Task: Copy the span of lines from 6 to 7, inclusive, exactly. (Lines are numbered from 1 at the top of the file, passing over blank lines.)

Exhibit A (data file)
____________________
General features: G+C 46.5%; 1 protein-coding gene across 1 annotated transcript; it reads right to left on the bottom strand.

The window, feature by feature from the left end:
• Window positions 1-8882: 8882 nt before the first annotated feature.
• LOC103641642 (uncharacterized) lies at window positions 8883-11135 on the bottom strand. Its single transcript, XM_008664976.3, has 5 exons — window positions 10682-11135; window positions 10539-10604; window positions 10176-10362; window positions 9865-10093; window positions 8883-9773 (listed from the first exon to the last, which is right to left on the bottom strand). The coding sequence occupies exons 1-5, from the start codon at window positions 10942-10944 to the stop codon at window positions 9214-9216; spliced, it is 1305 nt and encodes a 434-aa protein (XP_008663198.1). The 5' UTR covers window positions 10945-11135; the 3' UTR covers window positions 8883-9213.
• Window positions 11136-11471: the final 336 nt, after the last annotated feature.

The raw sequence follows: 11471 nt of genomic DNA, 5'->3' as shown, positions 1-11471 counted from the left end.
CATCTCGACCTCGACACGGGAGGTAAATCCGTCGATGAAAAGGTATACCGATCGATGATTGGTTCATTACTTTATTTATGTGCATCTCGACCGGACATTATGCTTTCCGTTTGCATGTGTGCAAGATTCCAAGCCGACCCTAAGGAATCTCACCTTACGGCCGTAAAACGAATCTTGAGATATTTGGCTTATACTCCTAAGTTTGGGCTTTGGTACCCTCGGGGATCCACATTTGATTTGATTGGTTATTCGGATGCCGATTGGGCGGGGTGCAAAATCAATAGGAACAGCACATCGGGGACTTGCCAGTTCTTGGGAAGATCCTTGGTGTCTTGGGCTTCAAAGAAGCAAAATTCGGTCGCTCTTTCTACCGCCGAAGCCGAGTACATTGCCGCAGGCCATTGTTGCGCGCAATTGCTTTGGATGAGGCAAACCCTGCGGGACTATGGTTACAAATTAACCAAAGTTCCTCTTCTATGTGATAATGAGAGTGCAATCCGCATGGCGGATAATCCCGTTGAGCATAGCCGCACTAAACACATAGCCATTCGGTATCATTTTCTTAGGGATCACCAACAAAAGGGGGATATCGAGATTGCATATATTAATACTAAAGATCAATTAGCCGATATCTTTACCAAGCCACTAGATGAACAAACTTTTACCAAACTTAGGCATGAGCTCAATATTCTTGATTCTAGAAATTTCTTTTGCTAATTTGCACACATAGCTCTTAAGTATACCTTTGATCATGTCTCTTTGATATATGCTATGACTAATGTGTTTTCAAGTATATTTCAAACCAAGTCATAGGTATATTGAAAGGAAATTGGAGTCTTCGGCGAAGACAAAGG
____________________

The raw sequence follows: 11471 nt of genomic DNA, 5'->3' as shown, positions 1-11471 counted from the left end.
CATCTCGACCTCGACACGGGAGGTAAATCCGTCGATGAAAAGGTATACCGATCGATGATTGGTTCATTACTTTATTTATGTGCATCTCGACCGGACATTATGCTTTCCGTTTGCATGTGTGCAAGATTCCAAGCCGACCCTAAGGAATCTCACCTTACGGCCGTAAAACGAATCTTGAGATATTTGGCTTATACTCCTAAGTTTGGGCTTTGGTACCCTCGGGGATCCACATTTGATTTGATTGGTTATTCGGATGCCGATTGGGCGGGGTGCAAAATCAATAGGAACAGCACATCGGGGACTTGCCAGTTCTTGGGAAGATCCTTGGTGTCTTGGGCTTCAAAGAAGCAAAATTCGGTCGCTCTTTCTACCGCCGAAGCCGAGTACATTGCCGCAGGCCATTGTTGCGCGCAATTGCTTTGGATGAGGCAAACCCTGCGGGACTATGGTTACAAATTAACCAAAGTTCCTCTTCTATGTGATAATGAGAGTGCAATCCGCATGGCGGATAATCCCGTTGAGCATAGCCGCACTAAACACATAGCCATTCGGTATCATTTTCTTAGGGATCACCAACAAAAGGGGGATATCGAGATTGCATATATTAATACTAAAGATCAATTAGCCGATATCTTTACCAAGCCACTAGATGAACAAACTTTTACCAAACTTAGGCATGAGCTCAATATTCTTGATTCTAGAAATTTCTTTTGCTAATTTGCACACATAGCTCTTAAGTATACCTTTGATCATGTCTCTTTGATATATGCTATGACTAATGTGTTTTCAAGTATATTTCAAACCAAGTCATAGGTATATTGAAAGGAAATTGGAGTCTTCGGCGAAGACAAAGG